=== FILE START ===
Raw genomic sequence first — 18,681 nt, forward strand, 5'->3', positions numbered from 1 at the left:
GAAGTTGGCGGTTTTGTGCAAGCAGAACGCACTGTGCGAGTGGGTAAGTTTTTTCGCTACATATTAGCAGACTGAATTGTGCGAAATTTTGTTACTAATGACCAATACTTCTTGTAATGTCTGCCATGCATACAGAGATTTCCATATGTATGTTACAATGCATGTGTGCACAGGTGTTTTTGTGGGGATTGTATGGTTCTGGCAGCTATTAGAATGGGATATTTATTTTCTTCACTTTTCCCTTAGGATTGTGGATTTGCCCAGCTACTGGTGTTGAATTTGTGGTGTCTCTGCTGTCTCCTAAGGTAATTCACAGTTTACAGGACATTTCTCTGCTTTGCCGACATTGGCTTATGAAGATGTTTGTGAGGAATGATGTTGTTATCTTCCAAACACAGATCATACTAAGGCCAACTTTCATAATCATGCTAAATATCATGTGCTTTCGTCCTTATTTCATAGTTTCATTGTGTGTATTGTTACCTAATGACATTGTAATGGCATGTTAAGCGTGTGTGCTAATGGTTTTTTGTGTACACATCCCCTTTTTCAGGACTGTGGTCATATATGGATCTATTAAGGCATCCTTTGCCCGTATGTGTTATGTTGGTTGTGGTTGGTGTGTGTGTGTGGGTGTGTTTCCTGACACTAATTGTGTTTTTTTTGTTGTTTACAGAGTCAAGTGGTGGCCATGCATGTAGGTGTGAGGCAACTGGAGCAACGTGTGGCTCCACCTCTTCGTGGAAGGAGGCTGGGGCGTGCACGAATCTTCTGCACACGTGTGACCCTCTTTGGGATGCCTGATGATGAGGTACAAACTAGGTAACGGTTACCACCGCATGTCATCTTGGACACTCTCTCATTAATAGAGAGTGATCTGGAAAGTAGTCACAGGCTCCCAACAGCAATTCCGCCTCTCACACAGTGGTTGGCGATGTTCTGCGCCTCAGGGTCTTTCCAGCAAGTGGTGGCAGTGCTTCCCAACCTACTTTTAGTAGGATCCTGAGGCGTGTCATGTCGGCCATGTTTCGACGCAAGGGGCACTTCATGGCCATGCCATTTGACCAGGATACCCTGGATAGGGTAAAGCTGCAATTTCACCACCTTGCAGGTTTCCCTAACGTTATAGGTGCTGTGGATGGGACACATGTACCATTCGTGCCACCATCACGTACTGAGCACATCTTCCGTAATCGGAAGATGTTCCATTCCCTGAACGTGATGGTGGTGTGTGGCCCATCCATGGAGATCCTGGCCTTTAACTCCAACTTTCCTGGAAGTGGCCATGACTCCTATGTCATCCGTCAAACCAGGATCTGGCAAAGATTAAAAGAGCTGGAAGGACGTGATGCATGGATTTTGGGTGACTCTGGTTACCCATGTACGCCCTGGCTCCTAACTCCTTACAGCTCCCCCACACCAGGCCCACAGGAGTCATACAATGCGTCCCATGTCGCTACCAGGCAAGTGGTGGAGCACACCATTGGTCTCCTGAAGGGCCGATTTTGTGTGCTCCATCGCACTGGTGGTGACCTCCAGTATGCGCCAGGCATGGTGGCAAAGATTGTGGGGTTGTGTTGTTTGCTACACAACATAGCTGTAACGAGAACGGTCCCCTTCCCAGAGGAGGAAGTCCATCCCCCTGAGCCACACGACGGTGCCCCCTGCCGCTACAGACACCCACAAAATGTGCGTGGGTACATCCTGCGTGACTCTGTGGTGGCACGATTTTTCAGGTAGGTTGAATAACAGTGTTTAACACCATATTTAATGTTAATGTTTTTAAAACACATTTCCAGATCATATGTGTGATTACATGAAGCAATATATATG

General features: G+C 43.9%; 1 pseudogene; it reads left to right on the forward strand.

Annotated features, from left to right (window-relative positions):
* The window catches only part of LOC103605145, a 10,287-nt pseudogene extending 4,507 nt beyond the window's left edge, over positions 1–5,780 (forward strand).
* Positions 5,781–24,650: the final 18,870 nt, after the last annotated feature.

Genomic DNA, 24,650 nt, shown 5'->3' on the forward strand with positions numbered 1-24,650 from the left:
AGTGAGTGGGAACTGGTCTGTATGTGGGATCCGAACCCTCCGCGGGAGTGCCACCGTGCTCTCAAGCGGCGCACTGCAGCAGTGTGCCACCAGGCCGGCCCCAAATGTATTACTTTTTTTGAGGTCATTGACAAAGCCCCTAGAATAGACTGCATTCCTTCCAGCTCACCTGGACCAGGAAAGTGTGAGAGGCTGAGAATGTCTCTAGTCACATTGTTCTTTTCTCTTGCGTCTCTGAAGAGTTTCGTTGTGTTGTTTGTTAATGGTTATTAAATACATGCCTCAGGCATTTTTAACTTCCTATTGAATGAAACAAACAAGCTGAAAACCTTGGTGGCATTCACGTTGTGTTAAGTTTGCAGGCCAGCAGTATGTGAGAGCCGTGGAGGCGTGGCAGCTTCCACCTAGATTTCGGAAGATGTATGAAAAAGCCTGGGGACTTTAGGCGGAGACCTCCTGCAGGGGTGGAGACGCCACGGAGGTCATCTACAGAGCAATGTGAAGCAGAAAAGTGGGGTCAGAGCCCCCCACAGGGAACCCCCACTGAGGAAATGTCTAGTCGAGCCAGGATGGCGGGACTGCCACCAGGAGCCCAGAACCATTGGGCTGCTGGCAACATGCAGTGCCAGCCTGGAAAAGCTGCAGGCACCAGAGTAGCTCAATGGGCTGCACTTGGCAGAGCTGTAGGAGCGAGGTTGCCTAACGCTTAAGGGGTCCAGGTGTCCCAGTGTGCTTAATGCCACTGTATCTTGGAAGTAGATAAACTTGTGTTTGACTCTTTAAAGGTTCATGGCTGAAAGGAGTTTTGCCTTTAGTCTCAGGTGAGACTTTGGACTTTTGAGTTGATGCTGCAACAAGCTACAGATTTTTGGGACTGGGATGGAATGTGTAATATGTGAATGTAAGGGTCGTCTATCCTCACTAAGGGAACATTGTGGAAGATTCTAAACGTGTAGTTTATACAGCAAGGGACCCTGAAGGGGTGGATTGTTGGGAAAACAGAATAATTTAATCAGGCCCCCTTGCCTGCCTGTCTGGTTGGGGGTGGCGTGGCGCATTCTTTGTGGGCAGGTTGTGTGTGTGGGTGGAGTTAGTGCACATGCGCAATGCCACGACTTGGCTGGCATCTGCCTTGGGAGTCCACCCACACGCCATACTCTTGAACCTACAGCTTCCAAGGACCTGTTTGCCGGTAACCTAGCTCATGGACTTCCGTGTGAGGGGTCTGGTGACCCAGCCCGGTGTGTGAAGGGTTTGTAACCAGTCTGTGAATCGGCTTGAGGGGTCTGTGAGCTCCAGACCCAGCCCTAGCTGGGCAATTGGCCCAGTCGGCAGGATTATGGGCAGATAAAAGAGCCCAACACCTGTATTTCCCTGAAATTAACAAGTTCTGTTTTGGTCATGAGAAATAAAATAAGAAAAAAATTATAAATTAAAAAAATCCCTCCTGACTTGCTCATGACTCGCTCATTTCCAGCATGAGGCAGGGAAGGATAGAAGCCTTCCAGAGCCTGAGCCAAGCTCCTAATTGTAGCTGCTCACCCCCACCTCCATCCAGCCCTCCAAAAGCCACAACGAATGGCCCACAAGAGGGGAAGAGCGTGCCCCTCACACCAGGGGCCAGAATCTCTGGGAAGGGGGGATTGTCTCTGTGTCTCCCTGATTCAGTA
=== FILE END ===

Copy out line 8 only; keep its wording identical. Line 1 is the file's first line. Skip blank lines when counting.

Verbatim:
AGTGAGTGGGAACTGGTCTGTATGTGGGATCCGAACCCTCCGCGGGAGTGCCACCGTGCTCTCAAGCGGCGCACTGCAGCAGTGTGCCACCAGGCCGGCCCCAAATGTATTACTTTTTTTGAGGTCATTGACAAAGCCCCTAGAATAGACTGCATTCCTTCCAGCTCACCTGGACCAGGAAAGTGTGAGAGGCTGAGAATGTCTCTAGTCACATTGTTCTTTTCTCTTGCGTCTCTGAAGAGTTTCGTTGTGTTGTTTGTTAATGGTTATTAAATACATGCCTCAGGCATTTTTAACTTCCTATTGAATGAAACAAACAAGCTGAAAACCTTGGTGGCATTCACGTTGTGTTAAGTTTGCAGGCCAGCAGTATGTGAGAGCCGTGGAGGCGTGGCAGCTTCCACCTAGATTTCGGAAGATGTATGAAAAAGCCTGGGGACTTTAGGCGGAGACCTCCTGCAGGGGTGGAGACGCCACGGAGGTCATCTACAGAGCAATGTGAAGCAGAAAAGTGGGGTCAGAGCCCCCCACAGGGAACCCCCACTGAGGAAATGTCTAGTCGAGCCAGGATGGCGGGACTGCCACCAGGAGCCCAGAACCATTGGGCTGCTGGCAACATGCAGTGCCAGCCTGGAAAAGCTGCAGGCACCAGAGTAGCTCAATGGGCTGCACTTGGCAGAGCTGTAGGAGCGAGGTTGCCTAACGCTTAAGGGGTCCAGGTGTCCCAGTGTGCTTAATGCCACTGTATCTTGGAAGTAGATAAACTTGTGTTTGACTCTTTAAAGGTTCATGGCTGAAAGGAGTTTTGCCTTTAGTCTCAGGTGAGACTTTGGACTTTTGAGTTGATGCTGCAACAAGCTACAGATTTTTGGGACTGGGATGGAATGTGTAATATGTGAATGTAAGGGTCGTCTATCCTCACTAAGGGAACATTGTGGAAGATTCTAAACGTGTAGTTTATACAGCAAGGGACCCTGAAGGGGTGGATTGTTGGGAAAACAGAATAATTTAATCAGGCCCCCTTGCCTGCCTGTCTGGTTGGGGGTGGCGTGGCGCATTCTTTGTGGGCAGGTTGTGTGTGTGGGTGGAGTTAGTGCACATGCGCAATGCCACGACTTGGCTGGCATCTGCCTTGGGAGTCCACCCACACGCCATACTCTTGAACCTACAGCTTCCAAGGACCTGTTTGCCGGTAACCTAGCTCATGGACTTCCGTGTGAGGGGTCTGGTGACCCAGCCCGGTGTGTGAAGGGTTTGTAACCAGTCTGTGAATCGGCTTGAGGGGTCTGTGAGCTCCAGACCCAGCCCTAGCTGGGCAATTGGCCCAGTCGGCAGGATTATGGGCAGATAAAAGAGCCCAACACCTGTATTTCCCTGAAATTAACAAGTTCTGTTTTGGTCATGAGAAATAAAATAAGAAAAAAATTATAAATTAAAAAAATCCCTCCTGACTTGCTCATGACTCGCTCATTTCCAGCATGAGGCAGGGAAGGATAGAAGCCTTCCAGAGCCTGAGCCAAGCTCCTAATTGTAGCTGCTCACCCCCACCTCCATCCAGCCCTCCAAAAGCCACAACGAATGGCCCACAAGAGGGGAAGAGCGTGCCCCTCACACCAGGGGCCAGAATCTCTGGGAAGGGGGGATTGTCTCTGTGTCTCCCTGATTCAGTA